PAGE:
traditions

Steven McDermott, senior music education major, walks around the arch yesterday between Beach Hall and King Hall. There is a tradition on campus for students to avoid walking under the arch or else they will not graduate on time.

 

At Emporia State, Hornets have a plethora of traditions to tell. One of the most popular is the arch between Beach Music and King Hall.

The arch was built in the spring of 2002 by Richard Harrison, an artist, with the help of ESU students.  

Students attending ESU should avoid walking under the arch. According to the ESU website, students who pass through it won’t graduate in four years. 

Silent Joe has been a long-standing tradition at ESU as well, since 1939 when on Feb. 15 the bell tower known as Old Joe was completed. 

Its name was changed to Silent Joe after the 1939 football team lost the first two games of their season. 

The bell, which is now rung to announce a hornet win, was also rung to denote the victory in World War II, according to emporia.edu.

This bell was also used to call students to their classes, according to emporia.edu. The base of this tower is enclosed in a cement base about eight feet deep to protect it from seepage from Wooster Lake. 

While not a strictly ESU tradition, Bird Bridge is a popular place for students to visit.

Bird Bridge is named after an event that happened in the 80s. There is a movie about this story that tells a minister had an affair with one of his secretaries and together they planned to kill each other’s spouse.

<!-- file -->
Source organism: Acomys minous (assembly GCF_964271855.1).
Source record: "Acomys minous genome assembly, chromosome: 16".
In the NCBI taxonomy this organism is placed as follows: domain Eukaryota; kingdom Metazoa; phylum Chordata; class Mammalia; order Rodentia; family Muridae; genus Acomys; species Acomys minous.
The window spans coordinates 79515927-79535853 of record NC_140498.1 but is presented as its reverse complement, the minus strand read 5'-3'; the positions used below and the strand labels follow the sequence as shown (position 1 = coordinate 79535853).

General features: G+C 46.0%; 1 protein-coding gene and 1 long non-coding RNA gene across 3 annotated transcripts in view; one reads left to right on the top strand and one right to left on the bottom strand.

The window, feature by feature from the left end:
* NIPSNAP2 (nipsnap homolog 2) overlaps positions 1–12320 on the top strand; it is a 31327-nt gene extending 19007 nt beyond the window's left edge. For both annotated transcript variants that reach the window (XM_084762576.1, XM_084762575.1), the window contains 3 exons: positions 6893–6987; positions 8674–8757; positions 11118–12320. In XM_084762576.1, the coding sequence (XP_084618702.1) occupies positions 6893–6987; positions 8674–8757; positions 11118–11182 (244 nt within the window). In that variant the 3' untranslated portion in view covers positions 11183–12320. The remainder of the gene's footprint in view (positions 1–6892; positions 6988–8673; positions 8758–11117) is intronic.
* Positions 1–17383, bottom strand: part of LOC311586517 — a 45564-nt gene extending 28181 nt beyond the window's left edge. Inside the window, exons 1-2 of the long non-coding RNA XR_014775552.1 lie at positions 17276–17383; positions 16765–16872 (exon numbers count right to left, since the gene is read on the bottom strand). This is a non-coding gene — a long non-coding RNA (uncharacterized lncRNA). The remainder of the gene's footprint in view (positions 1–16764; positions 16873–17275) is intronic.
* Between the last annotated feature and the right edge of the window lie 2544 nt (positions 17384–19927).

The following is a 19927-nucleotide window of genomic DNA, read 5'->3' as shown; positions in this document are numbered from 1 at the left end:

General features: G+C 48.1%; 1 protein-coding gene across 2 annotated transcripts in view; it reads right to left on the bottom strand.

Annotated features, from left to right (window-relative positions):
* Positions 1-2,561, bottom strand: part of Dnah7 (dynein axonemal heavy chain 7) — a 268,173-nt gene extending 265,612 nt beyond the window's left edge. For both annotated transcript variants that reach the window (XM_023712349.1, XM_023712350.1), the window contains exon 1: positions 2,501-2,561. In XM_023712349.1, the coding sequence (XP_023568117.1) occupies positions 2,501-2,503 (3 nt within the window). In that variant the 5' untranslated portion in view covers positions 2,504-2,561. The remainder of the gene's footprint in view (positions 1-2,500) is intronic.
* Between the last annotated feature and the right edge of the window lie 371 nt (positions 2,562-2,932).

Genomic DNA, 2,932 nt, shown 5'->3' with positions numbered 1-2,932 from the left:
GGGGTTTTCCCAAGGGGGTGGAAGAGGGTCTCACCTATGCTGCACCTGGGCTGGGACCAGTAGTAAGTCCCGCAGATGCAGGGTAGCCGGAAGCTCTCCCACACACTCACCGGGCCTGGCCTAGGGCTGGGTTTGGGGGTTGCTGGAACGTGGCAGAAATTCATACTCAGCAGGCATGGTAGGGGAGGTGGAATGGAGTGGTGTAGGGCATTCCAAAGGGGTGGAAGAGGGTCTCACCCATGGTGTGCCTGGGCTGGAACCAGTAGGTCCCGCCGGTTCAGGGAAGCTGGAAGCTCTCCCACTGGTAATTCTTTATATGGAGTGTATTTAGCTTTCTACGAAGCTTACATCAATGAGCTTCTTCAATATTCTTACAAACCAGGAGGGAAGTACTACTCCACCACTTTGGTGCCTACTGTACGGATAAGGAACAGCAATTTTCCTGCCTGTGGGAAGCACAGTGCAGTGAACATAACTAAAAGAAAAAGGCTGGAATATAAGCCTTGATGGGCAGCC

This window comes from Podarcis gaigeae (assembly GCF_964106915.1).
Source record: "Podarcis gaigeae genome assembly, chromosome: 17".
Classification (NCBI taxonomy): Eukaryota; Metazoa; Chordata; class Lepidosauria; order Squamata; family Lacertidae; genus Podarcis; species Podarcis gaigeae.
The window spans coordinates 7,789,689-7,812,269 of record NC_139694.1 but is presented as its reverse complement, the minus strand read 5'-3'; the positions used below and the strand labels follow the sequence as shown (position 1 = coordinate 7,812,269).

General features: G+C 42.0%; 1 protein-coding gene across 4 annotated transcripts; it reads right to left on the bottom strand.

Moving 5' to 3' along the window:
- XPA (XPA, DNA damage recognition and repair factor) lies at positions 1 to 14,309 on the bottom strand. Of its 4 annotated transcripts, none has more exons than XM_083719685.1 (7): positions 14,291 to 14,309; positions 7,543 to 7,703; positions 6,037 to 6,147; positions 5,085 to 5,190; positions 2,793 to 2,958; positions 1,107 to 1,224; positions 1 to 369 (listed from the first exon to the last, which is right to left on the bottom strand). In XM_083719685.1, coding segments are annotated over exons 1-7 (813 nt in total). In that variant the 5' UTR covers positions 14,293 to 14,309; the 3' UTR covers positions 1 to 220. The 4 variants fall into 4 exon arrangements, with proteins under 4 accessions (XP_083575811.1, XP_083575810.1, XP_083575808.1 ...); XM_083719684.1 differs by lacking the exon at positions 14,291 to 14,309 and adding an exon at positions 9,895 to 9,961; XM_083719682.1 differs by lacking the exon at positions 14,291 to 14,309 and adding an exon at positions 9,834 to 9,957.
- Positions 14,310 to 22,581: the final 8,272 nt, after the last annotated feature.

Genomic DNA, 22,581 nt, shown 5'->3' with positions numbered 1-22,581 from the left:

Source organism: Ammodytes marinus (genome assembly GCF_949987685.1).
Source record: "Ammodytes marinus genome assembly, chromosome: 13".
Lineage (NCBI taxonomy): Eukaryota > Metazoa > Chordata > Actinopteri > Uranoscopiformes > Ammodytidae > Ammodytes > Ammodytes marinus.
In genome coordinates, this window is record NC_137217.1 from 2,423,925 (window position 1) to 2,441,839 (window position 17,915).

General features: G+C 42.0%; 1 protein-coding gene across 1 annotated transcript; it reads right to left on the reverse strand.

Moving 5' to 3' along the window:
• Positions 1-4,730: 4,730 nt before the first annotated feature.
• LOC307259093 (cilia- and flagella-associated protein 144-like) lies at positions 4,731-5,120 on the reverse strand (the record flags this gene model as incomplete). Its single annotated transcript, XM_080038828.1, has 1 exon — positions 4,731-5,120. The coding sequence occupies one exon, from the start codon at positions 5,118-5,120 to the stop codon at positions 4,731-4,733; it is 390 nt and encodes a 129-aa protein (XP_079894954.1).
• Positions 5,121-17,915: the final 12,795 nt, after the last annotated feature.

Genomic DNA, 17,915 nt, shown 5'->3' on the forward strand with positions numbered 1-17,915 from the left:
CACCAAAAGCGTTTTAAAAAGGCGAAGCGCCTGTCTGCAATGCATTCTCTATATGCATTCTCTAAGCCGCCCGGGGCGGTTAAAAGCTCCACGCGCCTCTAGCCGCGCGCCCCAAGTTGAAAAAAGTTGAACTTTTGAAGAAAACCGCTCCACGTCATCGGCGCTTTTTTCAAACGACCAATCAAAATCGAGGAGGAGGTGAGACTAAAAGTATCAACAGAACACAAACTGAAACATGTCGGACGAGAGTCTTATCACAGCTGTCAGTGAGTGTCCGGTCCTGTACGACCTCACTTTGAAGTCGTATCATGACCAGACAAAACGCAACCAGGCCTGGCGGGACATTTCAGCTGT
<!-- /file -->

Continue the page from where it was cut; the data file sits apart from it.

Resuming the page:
The Bird Bridge story began when Sandy Bird, the minister’s wife, was found beneath Rocky Ford Bridge. The death was ruled an automobile accident.

Then, four months later, Martin Anderson, the husband of the secretary, was killed. The secretary felt ill, so she stopped the car and got out, when she lost her keys. While her and her husband searched, Anderson was shot by a masked attacker, according to what she told investigators.

The authorities concluded that these coincidental deaths correlate enough that they do not seem to be accidents, according to hauntedplaces.org.

Correction: A previous version of this article misstated the location where Martin Anderson was found and the circumstances surrounding his death.

(0) comments

Welcome to the discussion.

Keep it Clean. Please avoid obscene, vulgar, lewd, racist or sexually-oriented language.
PLEASE TURN OFF YOUR CAPS LOCK.
Don't Threaten. Threats of harming another person will not be tolerated.
Be Truthful. Don't knowingly lie about anyone or anything.
Be Nice. No racism, sexism or any sort of -ism that is degrading to another person.
Be Proactive. Use the 'Report' link on each comment to let us know of abusive posts.
Share with Us. We'd love to hear eyewitness accounts, the history behind an article.